I understand that when it comes to making purchases, people on the internet like to weigh in with their knowledge and wherever possible, correct other people about the myriad errors they’ve made. Because, as we know, people only ever buy things to make other people happy… *cough*.
As a plain old internet dweller for a number of years, I’ve visited a lot of websites with a lot of discussion in the comments section. Gaming sites often turn into a fanboy flame war, technology sites are the same, news websites are a mecca for the stupid, as are some sport sites, but nowhere do I think the discussion can be more mind-ringingly hollow than in the comments section underneath a car review.
If I wanted to hear from an asshole I would have farted
If you read any review with a even the tiniest sample of objectivity, you will notice that the reviewer of the vehicle probably spends a large portion of time carefully penning words to a piece that properly articulates their feelings about an object which costs a good part of an annual wage. As a result of the vast price of motor vehicles, I would imagine that authors are probably aware of the weight of their recommendation. When the reviewer is forming their opinions, just the thought that people are going to drop a large amount of money on said vehicle probably jabs at the back of their skull like a school bully sitting behind a victim on the bus.
But, because everyone on the planet has watched Top Gear, “the internet of experts” are more than willing to fire off their opinions, painfully unaware of both their confirmation bias and the futility of arguing on the internet. Reviewers are accused of being “bias” (sic), or on a certain car maker’s payroll in exchange for favourable articles. Such accusations are held up on foundations of fantasy, built with the bricks of bollocks and held together with the mortar of fanboy tears. We all know that you can’t argue with a fanboy.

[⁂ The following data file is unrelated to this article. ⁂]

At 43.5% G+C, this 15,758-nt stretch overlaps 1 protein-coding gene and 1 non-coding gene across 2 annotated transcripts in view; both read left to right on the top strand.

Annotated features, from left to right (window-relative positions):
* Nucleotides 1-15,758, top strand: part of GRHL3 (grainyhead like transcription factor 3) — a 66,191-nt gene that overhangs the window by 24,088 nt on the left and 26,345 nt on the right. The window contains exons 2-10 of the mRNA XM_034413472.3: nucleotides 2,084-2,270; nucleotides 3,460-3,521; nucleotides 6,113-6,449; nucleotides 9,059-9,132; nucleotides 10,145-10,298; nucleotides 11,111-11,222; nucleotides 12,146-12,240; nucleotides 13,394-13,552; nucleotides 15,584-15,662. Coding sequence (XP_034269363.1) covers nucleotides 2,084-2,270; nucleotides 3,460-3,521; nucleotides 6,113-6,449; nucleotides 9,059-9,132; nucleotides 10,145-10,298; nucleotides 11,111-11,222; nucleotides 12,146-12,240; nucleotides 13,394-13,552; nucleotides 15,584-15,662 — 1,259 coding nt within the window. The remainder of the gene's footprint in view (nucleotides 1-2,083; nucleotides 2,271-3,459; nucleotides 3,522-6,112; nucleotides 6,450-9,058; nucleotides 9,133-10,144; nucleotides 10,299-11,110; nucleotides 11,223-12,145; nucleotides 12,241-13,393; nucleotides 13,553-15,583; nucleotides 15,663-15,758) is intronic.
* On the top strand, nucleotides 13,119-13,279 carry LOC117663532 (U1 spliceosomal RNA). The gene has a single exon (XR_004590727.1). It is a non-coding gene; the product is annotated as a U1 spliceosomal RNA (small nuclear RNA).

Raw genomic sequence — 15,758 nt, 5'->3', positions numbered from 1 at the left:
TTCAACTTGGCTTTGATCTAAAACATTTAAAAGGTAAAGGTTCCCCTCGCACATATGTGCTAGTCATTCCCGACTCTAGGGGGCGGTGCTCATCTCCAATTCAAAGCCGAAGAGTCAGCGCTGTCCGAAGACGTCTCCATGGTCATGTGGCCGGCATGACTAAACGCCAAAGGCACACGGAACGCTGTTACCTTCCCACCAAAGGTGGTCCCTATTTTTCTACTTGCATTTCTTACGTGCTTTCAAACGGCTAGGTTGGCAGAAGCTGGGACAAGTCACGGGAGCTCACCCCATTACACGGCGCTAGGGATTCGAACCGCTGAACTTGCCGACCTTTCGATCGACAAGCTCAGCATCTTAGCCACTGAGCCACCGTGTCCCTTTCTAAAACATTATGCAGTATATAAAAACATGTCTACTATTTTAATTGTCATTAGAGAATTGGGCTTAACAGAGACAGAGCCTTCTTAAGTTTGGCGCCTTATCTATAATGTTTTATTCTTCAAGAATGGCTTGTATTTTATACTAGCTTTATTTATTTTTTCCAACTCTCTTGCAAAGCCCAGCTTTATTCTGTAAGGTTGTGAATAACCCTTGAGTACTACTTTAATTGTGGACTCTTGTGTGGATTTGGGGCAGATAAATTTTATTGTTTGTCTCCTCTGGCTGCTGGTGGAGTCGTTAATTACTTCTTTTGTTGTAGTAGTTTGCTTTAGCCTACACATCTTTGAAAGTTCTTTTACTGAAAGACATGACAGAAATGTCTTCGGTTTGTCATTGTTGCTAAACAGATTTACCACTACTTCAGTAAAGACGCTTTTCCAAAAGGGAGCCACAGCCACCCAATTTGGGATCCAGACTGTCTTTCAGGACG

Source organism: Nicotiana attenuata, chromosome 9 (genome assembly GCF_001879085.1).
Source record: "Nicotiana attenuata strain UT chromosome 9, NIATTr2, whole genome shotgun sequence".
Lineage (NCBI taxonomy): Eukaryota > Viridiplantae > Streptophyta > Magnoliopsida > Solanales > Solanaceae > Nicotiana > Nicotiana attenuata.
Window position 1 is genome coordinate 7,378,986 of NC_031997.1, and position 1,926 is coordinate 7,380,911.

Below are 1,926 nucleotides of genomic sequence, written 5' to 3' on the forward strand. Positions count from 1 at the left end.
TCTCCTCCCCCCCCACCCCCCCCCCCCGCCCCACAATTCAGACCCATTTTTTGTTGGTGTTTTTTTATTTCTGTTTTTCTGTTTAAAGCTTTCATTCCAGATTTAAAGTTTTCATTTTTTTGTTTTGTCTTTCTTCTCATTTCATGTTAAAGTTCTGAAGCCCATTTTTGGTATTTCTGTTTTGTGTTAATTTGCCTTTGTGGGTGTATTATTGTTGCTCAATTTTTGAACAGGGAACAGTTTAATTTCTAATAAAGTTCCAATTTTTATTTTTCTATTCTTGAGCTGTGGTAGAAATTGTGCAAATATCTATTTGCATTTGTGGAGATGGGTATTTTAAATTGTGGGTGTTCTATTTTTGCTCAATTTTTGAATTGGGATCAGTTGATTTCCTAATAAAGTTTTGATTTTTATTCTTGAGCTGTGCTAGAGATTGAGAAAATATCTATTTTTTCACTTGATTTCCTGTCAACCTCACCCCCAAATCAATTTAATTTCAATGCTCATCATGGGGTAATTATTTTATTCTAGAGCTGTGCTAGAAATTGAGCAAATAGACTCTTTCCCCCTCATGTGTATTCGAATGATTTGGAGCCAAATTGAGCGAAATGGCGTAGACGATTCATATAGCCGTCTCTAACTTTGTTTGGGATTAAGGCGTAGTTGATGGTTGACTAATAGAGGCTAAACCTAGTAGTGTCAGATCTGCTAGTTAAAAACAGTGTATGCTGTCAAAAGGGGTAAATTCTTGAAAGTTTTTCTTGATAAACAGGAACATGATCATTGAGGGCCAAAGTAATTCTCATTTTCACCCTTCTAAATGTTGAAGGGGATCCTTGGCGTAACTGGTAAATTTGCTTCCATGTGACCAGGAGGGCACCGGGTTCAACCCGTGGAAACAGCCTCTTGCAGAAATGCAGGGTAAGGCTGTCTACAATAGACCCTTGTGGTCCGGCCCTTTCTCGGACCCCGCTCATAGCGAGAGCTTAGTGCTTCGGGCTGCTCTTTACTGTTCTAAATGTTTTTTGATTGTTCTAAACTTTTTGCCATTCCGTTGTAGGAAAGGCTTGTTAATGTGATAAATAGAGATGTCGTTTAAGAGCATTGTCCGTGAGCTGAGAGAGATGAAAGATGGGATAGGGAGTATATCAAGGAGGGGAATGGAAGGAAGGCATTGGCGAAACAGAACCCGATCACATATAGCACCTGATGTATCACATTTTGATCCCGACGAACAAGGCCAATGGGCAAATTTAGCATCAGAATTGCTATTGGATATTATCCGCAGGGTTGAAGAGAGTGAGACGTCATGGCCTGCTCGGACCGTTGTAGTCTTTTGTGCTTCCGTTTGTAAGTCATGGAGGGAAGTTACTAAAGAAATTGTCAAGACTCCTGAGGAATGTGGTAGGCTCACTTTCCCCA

The merits of each and every vehicle are presented in these fanboy arguments, with details scrutinised and analysed. Corrections at fired by each of the combatants as they all arm wrestle at the table of car knowledge, hoping to slam the other’s hand down and vanquishing them. This, of course, is a futile endeavour because arguing on the internet is a force so unstoppable and perpetual that it defies the laws of thermodynamics.
Arguing on the internet is a force so unstoppable and perpetual that it defies the laws of thermodynamics.
There are those who have read a few car magazines, been to a few motor races and got all the platinum trophies on Gran Turismo. There are those who believe that because they can smoke up their tyres, or perfectly drift a Silvia around the virtual streets of Tokyo, that they can do so in an actual car, despite that particular skill having no practical use outside of the closed conditions of a drift competition (oh, and “recovering from an out of control slide” is not a practical reason, despite any protests to the contrary).
Then there are those who have pored over each and every article in magazines and can quote specifications for any car you care to name. There are those who consider “zero to one hundred” times as the ultimate metric, but they are also wary of the counter argument of how a car performs “in the bends”. They will cite a vehicle’s weight, its tyres or some other fancy techno-sounding jargon as a measure of its grip, before denouncing anyone else who contradicts them as a “moron” before retreating into the warm and safe confines of their own personal beliefs.
The make-up of a keyboard warrior
It is quite bemusing sometimes, watching the fiery debates that surround some of the vehicles, particularly when most of these cars are far beyond the wallet-ability of the people who are arguing. Of course, reading the words of Joe or Jane Keyboard Warrior from upper-lower-middle class Nobodyurbia as they debate the relative strengths of the Porsche Green Hell Spyder against the McLaren UberBro Hybrid seems somewhat odd considering the mainstream wailing heard nowadays detail that times are tough and people can’t even afford their power bills. Let alone running a car. Let alone running a high performance car.
On rare occasions, I see arguments on how much these herculean cars cost to maintain, which again serves to confound me; if someone can afford to buy one of these cars, then I sincerely doubt that the cost of fuel or tyres is of any bother to them. Or, if they buy one of these cars but can’t afford to run them, then they need to stop and consider their spending habits and their lack of foresight.
I’ve read journalists remark on twitter “do not read the comments“. I personally feel for writers for automotive publications, as there is absolutely no way that the words they write will elicit any reaction from readers other than cynicism and scorn. Whenever Wheels Magazine announces their Car of the Year, their mailbox fills up with the words of the personally slighted and threats of cancelled subscriptions.
I’ve considered trying to write for an automotive publication (and I’m available to any publication seeking a sardonic idiot), but it appears that the true experts aren’t in magazines, but in Chris Harris’ Youtube comments.